Twenty-five years ago I was studying International Development at Bethel College in Kansas. One required course was International Agriculture. This was a practical class with a real garden containing real soil and plants. While the instructors, Paul and Mary McKay, incorporated all the ‘state of the art’ sustainable agriculture practices known in that day, what I remember most was making a compost pile. It has stuck with me all these years that what I would rather do is grow soil than food.
Compost needs a few essential things to work really well. Those include green matter providing the nitrogen (fresh grass clippings work well here), brown matter providing the carbon (leaves, cornstalks, sawdust) and some source of the microbes (either rich soil or manure of some kind). The right amount of moisture is needed as is some air. If conditions are right the microbes start to eat the other matter and can create enormous amounts of heat.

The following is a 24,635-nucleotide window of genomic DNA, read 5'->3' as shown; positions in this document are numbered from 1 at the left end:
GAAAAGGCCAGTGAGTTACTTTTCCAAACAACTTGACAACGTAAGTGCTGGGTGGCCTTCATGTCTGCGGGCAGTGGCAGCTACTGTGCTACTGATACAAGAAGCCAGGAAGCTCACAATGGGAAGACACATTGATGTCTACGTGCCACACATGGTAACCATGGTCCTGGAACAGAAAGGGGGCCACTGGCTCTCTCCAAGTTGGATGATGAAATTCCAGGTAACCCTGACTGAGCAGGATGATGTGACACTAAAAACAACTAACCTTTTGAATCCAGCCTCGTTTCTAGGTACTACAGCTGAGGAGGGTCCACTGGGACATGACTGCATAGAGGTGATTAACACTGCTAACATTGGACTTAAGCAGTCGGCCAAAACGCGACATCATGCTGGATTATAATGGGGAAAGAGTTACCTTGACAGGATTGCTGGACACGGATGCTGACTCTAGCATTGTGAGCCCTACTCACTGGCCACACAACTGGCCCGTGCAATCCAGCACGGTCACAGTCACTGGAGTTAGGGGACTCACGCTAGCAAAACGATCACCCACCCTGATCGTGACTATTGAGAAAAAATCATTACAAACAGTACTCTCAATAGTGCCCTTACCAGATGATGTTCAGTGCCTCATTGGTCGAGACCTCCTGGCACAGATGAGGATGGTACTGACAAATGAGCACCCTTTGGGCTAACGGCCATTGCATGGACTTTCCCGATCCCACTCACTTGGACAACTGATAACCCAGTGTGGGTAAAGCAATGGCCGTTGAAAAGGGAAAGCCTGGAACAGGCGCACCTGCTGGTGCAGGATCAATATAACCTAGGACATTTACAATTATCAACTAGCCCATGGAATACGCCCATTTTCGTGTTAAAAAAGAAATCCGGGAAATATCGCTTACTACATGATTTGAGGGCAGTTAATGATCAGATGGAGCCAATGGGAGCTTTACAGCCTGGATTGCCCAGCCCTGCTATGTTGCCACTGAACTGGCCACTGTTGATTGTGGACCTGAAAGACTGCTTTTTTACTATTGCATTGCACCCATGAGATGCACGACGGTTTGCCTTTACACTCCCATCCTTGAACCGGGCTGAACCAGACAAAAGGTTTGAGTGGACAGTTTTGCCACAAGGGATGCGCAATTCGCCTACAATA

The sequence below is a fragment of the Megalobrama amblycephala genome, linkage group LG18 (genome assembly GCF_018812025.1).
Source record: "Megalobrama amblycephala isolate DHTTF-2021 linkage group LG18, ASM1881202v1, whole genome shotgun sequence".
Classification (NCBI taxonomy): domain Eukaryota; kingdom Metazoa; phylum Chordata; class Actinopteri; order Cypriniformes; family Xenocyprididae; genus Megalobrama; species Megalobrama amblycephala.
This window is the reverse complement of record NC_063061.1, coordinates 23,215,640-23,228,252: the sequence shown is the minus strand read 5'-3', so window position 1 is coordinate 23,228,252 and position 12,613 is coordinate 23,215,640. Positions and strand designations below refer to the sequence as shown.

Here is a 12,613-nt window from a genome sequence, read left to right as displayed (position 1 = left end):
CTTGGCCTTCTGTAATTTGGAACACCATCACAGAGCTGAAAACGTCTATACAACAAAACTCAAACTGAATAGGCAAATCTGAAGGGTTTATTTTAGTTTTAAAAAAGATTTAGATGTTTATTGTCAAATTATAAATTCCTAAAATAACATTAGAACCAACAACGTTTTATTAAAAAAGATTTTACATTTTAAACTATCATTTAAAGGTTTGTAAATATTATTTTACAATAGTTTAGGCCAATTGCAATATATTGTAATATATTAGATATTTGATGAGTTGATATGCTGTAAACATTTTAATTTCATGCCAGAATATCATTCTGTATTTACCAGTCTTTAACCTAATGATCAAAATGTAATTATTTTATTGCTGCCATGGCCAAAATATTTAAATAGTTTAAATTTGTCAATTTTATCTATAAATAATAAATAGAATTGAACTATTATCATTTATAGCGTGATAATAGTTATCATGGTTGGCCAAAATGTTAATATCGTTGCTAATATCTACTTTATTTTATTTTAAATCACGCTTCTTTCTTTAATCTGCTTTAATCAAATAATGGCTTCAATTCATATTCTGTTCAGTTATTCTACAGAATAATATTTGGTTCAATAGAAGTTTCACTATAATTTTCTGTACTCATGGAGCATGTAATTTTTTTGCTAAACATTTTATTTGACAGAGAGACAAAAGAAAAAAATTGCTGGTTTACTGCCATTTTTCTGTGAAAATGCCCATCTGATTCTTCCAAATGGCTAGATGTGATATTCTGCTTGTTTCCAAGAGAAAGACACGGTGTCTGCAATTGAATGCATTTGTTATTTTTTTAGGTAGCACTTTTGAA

I spent the morning helping my brother-in-law make a compost pile from his years of accumulated yard waste. Grass clippings, wood chips from a downed tree, leaves, vegetable stalks, husks and cobs were all heaped in separate piles. He had gotten a steaming pile of cow manure complete with swarming flies for the composting venture. We layered these materials together in a wire bound bin in the garden. In the center of the compost pile was a chimney to let the center breathe and let heat escape. The picture to the right is the composting 'layer cake' we made.
While laboring to bring these materials together, I began to think of conflict transformation as actually conflict composing. In the next few blog postings I will attempt to spin this metaphor out. Stay tuned . . .